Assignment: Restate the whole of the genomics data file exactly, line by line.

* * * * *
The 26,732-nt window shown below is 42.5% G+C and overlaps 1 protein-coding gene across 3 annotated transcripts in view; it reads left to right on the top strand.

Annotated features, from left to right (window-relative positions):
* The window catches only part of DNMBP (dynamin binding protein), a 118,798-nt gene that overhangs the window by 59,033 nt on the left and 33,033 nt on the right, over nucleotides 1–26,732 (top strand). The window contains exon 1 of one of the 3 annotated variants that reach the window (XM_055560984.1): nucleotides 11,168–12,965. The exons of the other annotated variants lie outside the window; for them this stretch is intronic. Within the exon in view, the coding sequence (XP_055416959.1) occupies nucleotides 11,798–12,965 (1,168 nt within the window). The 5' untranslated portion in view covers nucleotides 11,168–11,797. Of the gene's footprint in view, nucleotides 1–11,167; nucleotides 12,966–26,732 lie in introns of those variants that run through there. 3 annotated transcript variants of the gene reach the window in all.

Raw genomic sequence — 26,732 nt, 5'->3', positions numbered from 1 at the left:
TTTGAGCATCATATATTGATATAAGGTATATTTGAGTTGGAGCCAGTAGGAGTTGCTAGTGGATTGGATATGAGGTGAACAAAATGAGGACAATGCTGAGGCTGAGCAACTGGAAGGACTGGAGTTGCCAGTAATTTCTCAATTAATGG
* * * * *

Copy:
The 26,732-nt window shown below is 42.5% G+C and overlaps 1 protein-coding gene across 3 annotated transcripts in view; it reads left to right on the top strand.

Annotated features, from left to right (window-relative positions):
* The window catches only part of DNMBP (dynamin binding protein), a 118,798-nt gene that overhangs the window by 59,033 nt on the left and 33,033 nt on the right, over nucleotides 1–26,732 (top strand). The window contains exon 1 of one of the 3 annotated variants that reach the window (XM_055560984.1): nucleotides 11,168–12,965. The exons of the other annotated variants lie outside the window; for them this stretch is intronic. Within the exon in view, the coding sequence (XP_055416959.1) occupies nucleotides 11,798–12,965 (1,168 nt within the window). The 5' untranslated portion in view covers nucleotides 11,168–11,797. Of the gene's footprint in view, nucleotides 1–11,167; nucleotides 12,966–26,732 lie in introns of those variants that run through there. 3 annotated transcript variants of the gene reach the window in all.

Raw genomic sequence — 26,732 nt, 5'->3', positions numbered from 1 at the left:
TTTGAGCATCATATATTGATATAAGGTATATTTGAGTTGGAGCCAGTAGGAGTTGCTAGTGGATTGGATATGAGGTGAACAAAATGAGGACAATGCTGAGGCTGAGCAACTGGAAGGACTGGAGTTGCCAGTAATTTCTCAATTAATGG